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11 definitions found
 for rime
From The Collaborative International Dictionary of English v.0.48 :

  Rime \Rime\, n. [L. rima.]
     A rent or long aperture; a chink; a fissure; a crack. --Sir
     T. Browne.
     [1913 Webster]

From The Collaborative International Dictionary of English v.0.48 :

  Rime \Rime\, n. [AS. hr[imac]m; akin to D. rijm, Icel.
     hr[imac]m, Dan. rim, Sw. rim; cf. D. rijp, G. reif, OHG.
     r[imac]fo, hr[imac]fo.]
     White frost; hoarfrost; congealed dew or vapor.
     [1913 Webster]
  
           The trees were now covered with rime.    --De Quincey.
     [1913 Webster]

From The Collaborative International Dictionary of English v.0.48 :

  Rime \Rime\, v. i. [imp. & p. p. Rimed; p. pr. & vb. n.
     Riming.]
     To freeze or congeal into hoarfrost.
     [1913 Webster]

From The Collaborative International Dictionary of English v.0.48 :

  Rime \Rime\, n. [Etymol. uncertain.]
     A step or round of a ladder; a rung.
     [1913 Webster]

From The Collaborative International Dictionary of English v.0.48 :

  Rime \Rime\, n.
     Rhyme. See Rhyme. --Coleridge. --Landor.
     [1913 Webster]
  
     Note: This spelling, which is etymologically preferable, is
           coming into use again.
           [1913 Webster]

From The Collaborative International Dictionary of English v.0.48 :

  Rime \Rime\, v. i. & t.
     To rhyme. See Rhyme.
     [1913 Webster]

From The Collaborative International Dictionary of English v.0.48 :

  Rhyme \Rhyme\, n. [OE. ryme, rime, AS. r[imac]m number; akin to
     OHG. r[imac]m number, succession, series, G. reim rhyme. The
     modern sense is due to the influence of F. rime, which is of
     German origin, and originally the same word.] [The Old
     English spelling rime is becoming again common. See Note
     under Prime.]
     1. An expression of thought in numbers, measure, or verse; a
        composition in verse; a rhymed tale; poetry; harmony of
        language. "Railing rhymes." --Daniel.
        [1913 Webster]
  
              A ryme I learned long ago.            --Chaucer.
        [1913 Webster]
  
              He knew
              Himself to sing, and build the lofty rime. --Milton.
        [1913 Webster]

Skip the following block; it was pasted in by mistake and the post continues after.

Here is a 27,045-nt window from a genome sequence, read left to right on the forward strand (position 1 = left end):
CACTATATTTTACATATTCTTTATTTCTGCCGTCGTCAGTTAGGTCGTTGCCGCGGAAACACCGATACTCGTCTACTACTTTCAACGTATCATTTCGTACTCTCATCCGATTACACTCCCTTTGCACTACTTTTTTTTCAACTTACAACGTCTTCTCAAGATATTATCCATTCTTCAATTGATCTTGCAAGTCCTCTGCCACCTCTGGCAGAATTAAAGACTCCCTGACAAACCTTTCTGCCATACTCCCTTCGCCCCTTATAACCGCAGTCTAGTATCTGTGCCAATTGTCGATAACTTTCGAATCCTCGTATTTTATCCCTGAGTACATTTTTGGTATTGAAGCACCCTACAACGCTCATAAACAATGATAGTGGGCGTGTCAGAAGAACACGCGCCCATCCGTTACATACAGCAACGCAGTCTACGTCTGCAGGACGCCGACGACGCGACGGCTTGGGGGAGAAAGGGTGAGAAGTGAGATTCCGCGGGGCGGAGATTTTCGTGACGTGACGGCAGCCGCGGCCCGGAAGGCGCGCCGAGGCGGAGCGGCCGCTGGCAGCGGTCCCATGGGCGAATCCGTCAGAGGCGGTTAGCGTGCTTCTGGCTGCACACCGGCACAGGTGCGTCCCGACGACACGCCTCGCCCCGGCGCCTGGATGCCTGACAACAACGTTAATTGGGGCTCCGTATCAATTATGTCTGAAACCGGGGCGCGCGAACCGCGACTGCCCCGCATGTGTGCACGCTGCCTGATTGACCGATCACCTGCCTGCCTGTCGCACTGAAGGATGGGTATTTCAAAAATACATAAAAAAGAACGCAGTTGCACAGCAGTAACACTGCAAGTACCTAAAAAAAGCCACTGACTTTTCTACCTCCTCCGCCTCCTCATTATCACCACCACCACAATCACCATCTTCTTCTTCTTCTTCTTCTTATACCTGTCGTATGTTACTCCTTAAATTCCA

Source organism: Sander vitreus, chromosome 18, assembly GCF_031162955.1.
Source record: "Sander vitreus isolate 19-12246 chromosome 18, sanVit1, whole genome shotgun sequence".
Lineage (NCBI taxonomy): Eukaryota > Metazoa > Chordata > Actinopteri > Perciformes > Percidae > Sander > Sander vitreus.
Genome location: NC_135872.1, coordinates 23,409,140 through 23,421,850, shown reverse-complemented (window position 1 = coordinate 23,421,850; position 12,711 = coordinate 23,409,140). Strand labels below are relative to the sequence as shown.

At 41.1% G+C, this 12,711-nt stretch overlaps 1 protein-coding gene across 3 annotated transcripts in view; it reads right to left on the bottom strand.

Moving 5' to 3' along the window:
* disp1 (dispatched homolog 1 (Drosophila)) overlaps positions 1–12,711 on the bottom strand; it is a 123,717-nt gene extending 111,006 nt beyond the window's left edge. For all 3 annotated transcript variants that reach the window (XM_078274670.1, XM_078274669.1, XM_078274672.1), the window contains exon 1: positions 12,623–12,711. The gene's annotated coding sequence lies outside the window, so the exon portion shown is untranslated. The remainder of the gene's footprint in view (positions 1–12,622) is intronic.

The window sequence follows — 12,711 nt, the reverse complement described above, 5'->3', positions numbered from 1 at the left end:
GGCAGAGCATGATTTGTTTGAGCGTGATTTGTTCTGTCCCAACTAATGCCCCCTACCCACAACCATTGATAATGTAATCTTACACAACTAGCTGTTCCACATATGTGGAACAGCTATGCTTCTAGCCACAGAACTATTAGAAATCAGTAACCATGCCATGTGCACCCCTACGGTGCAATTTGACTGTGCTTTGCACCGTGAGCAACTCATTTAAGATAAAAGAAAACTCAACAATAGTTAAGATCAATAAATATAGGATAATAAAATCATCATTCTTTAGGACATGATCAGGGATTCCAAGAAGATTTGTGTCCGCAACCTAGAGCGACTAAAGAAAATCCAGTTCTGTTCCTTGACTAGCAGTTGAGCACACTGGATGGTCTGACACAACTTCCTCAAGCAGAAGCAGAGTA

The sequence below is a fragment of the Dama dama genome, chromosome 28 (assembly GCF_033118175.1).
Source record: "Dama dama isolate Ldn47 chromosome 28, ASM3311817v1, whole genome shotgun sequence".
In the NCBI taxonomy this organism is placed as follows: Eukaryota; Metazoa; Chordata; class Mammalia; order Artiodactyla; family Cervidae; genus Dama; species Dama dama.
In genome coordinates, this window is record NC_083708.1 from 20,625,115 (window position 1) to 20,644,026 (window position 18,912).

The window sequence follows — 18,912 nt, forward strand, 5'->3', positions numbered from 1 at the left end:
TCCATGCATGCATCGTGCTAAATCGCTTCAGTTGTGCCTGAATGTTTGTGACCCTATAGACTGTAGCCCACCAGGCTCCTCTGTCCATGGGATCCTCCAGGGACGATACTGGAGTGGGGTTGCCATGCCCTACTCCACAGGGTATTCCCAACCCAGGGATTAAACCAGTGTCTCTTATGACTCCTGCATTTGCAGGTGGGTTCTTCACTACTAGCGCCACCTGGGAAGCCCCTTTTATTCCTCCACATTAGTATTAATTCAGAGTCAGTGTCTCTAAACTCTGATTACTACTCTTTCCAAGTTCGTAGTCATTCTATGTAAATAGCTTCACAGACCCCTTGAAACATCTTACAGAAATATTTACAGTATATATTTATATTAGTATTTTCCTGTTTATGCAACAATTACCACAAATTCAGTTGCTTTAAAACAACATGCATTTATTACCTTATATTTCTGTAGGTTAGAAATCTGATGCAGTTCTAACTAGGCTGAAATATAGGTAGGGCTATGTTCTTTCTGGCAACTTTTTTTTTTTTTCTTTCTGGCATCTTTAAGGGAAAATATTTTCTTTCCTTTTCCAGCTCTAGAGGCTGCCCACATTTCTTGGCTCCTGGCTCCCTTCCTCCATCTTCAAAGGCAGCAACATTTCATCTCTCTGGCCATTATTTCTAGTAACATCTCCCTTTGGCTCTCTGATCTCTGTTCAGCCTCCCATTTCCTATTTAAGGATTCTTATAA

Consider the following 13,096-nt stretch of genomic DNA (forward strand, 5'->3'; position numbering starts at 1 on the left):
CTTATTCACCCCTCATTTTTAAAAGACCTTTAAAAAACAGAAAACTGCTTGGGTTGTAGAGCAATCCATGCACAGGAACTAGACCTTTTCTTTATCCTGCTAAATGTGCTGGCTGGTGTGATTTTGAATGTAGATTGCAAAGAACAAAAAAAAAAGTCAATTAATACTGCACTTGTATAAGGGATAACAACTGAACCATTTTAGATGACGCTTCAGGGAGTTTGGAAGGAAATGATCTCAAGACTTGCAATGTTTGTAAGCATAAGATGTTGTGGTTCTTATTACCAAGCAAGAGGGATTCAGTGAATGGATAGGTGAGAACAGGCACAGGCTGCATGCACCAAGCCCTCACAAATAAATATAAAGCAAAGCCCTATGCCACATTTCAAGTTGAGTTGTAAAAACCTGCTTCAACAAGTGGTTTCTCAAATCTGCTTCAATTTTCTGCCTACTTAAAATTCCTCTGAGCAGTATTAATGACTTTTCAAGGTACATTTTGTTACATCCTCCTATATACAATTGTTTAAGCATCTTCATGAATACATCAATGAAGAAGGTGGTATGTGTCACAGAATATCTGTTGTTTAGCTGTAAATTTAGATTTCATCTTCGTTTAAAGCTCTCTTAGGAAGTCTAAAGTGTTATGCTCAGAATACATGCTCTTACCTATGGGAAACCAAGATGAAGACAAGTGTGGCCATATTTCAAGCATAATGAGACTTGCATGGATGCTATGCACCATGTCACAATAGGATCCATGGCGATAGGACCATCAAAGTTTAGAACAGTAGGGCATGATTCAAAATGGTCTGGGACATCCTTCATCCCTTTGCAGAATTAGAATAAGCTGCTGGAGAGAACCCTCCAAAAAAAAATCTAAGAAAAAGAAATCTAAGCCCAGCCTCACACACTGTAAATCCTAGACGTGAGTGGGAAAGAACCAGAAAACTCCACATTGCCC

2. (Pros.) Correspondence of sound in the terminating words
        or syllables of two or more verses, one succeeding another
        immediately or at no great distance. The words or
        syllables so used must not begin with the same consonant,
        or if one begins with a vowel the other must begin with a
        consonant. The vowel sounds and accents must be the same,
        as also the sounds of the final consonants if there be
        any.
        [1913 Webster]
  
              For rhyme with reason may dispense,
              And sound has right to govern sense.  --Prior.
        [1913 Webster]
  
     3. Verses, usually two, having this correspondence with each
        other; a couplet; a poem containing rhymes.
        [1913 Webster]
  
     4. A word answering in sound to another word.
        [1913 Webster]
  
     Female rhyme. See under Female.
  
     Male rhyme. See under Male.
  
     Rhyme or reason, sound or sense.
  
     Rhyme royal (Pros.), a stanza of seven decasyllabic verses,
        of which the first and third, the second, fourth, and
        fifth, and the sixth and seventh rhyme.
        [1913 Webster]

From WordNet (r) 3.0 (2006) :

  rime
      n 1: ice crystals forming a white deposit (especially on objects
           outside) [syn: frost, hoar, hoarfrost, rime]
      2: correspondence in the sounds of two or more lines (especially
         final sounds) [syn: rhyme, rime]
      v 1: be similar in sound, especially with respect to the last
           syllable; "hat and cat rhyme" [syn: rhyme, rime]
      2: compose rhymes [syn: rhyme, rime]

From Moby Thesaurus II by Grady Ward, 1.0 :

  83 Moby Thesaurus words for "rime":
     Jack Frost, abysm, abyss, arroyo, black frost, box canyon, breach,
     break, canyon, cavity, chap, chasm, check, chimney, chink, cleft,
     cleuch, clough, col, coulee, couloir, crack, cranny, crevasse,
     crevice, crust, cut, cwm, defile, dell, dike, ditch, donga, draw,
     encrust, excavation, fault, fissure, flaw, flume, fracture, frost,
     frost line, frost smoke, furrow, gap, gape, gash, gorge, groove,
     gulch, gulf, gully, hoar, hoarfrost, hole, incision, joint,
     killing frost, kloof, leak, moat, notch, nullah, opening, pass,
     passage, ravine, rent, rift, rime frost, rupture, scissure, seam,
     sharp frost, slit, slot, split, trench, valley, void, wadi,
     white frost
  
  

From V.E.R.A. -- Virtual Entity of Relevant Acronyms (February 2016) :

  RIME
         Relaynet International Message Exchange
         

From The Devil's Dictionary (1881-1906) :

  RIME, n.  Agreeing sounds in the terminals of verse, mostly bad.  The
  verses themselves, as distinguished from prose, mostly dull.  Usually
  (and wickedly) spelled "rhyme."
  

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